English translations are part of the fun of China travel. It's good advice, to commit no nuisance.
 My favorite day in China was at the Temple of Heaven. They've made the park around the temple into a workout facility for retirees. This man was having a good stretch after doing two finger pull ups and turning flips on the monkey bars. He's 84 years old.
 In the background is the Temple of Heaven, built without nails or glue. In red is our Tai Chi instructor, Mrs. Wong, who really wanted us to know the take-down moves behind the slow, peaceful Tai Chi positions. I scored bonus points when I used them on Josh. She smacked my butt and gave me a thumbs up.

...China is this crazy mix of ancient and modern. This is the second tallest building in the world...

...in the same city as this ancient garden, created by a wealthy man as a peaceful place for his retired father. You can look out over the ancient buildings and blossoming trees and see rows of skyscrapers, and that's so China.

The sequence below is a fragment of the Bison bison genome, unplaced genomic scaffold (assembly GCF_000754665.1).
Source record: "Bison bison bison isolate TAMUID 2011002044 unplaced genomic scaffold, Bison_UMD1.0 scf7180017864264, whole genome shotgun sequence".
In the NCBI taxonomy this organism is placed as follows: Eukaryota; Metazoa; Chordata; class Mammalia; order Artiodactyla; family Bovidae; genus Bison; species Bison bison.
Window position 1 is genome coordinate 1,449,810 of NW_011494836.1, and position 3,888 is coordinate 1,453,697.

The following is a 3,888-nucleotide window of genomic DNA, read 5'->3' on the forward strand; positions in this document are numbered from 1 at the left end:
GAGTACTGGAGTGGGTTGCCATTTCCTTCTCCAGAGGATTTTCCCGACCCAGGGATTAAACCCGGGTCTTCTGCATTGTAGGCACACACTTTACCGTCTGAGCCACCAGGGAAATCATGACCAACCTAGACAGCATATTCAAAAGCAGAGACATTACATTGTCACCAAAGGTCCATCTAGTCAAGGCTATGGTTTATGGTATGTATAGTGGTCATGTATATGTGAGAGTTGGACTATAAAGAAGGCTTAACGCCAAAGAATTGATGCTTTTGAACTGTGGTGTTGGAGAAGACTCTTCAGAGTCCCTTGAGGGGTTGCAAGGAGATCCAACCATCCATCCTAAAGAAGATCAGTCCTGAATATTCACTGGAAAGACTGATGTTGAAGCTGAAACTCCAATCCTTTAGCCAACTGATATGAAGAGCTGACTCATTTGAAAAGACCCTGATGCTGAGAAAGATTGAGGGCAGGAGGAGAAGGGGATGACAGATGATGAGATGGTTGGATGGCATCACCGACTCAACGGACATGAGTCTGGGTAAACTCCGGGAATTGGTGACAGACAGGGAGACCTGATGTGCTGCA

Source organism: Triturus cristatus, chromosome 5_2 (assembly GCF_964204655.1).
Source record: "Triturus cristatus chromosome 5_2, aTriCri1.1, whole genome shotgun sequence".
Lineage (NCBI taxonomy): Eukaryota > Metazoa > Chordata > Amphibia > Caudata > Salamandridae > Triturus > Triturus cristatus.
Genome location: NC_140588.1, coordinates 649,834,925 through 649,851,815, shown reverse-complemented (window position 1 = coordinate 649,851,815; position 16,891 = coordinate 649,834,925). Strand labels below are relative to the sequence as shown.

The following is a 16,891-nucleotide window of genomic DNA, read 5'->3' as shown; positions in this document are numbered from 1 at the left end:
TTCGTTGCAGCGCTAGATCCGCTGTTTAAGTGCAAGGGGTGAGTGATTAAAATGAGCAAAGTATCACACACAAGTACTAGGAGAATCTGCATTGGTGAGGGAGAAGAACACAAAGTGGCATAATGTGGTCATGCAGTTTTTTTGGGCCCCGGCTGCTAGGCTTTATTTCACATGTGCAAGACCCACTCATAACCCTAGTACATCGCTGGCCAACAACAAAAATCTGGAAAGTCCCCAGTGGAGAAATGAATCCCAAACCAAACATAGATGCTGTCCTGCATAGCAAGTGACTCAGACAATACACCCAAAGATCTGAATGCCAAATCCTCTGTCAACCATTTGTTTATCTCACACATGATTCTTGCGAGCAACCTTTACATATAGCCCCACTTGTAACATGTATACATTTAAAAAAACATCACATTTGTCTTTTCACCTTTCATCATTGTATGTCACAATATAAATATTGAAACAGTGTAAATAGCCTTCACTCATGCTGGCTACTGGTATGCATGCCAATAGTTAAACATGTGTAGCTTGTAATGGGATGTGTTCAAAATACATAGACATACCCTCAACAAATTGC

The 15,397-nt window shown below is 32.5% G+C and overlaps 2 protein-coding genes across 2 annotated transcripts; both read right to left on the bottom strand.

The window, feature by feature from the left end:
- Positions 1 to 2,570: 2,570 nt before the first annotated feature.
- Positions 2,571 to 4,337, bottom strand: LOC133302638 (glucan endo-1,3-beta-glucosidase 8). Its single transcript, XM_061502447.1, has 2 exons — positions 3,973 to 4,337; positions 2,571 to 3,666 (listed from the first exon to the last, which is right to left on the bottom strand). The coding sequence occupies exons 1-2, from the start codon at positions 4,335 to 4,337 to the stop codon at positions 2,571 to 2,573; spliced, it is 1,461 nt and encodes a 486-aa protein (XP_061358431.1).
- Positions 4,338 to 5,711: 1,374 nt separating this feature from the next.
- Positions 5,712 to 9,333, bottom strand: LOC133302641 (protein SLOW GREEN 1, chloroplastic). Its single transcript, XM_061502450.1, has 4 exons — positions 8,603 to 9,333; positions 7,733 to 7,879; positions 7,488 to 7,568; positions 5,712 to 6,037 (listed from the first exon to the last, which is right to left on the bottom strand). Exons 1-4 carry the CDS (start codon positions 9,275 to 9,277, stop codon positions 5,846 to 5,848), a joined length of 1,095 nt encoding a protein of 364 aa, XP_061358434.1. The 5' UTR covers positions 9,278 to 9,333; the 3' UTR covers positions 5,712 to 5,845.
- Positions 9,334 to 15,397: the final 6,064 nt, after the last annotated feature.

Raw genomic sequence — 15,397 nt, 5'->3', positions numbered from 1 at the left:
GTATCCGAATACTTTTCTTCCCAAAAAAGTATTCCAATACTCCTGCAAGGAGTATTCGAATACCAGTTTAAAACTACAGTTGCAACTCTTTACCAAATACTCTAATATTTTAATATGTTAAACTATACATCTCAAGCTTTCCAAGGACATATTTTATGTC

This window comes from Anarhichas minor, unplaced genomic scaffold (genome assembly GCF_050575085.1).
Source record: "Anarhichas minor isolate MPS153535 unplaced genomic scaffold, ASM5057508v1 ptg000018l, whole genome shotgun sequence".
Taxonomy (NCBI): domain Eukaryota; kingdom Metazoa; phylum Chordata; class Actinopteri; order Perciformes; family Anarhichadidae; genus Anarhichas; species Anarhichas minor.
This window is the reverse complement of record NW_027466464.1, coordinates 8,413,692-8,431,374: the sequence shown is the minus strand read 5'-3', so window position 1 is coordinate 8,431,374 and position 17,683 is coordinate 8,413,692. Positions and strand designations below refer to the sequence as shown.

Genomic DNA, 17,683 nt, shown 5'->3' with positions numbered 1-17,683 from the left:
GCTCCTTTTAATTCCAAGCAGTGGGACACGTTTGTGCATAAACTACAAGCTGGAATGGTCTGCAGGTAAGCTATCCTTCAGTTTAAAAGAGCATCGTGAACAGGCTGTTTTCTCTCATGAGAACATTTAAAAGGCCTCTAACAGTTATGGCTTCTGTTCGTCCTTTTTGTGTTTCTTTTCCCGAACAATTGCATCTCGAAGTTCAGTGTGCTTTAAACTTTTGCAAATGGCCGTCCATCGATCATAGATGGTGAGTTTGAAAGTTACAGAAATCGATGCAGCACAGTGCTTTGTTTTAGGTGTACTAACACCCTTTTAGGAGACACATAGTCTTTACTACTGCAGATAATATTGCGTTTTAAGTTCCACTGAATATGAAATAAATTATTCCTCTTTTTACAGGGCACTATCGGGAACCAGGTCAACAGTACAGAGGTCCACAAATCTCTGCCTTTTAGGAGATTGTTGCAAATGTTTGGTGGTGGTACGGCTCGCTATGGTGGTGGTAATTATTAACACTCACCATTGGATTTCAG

...this dragon almost got an entire family killed. The Emporer found out they had made this dragon fence, and he had a monopoly on dragon decorations. They escaped death by pointing out to the the investigators who came that there are only three claws, not the traditional five, and thus this was not a dragon and they should not be executed for displaying a symbol of power, and that no, it was not a metaphor of their desire to take over the government. Phew! That was a close one! What a difference a few toes can make. They really toed the line after that. Ha. Isn't he incredible though? Also, for the geek-hearted, Chinese dragons differ from Western dragons in a few cool ways: No wings--they fly by the magical powers given them by the giant pearls they hold in their mouths, which stop them from breathing fire. At least that's what our guide told us. I have a feeling there are dragon enthusiasts out there who would disagree.

This was my second trip to China, my second time standing on the opposite side of the earth, and both times I've come away having met some of my favorite people, amazed at how long the culture has existed, and reminded that people are people, even 6000 miles away from home. I hope good things for you China, and your billion and half people. And thanks for the bok choy and rice. It was delicious.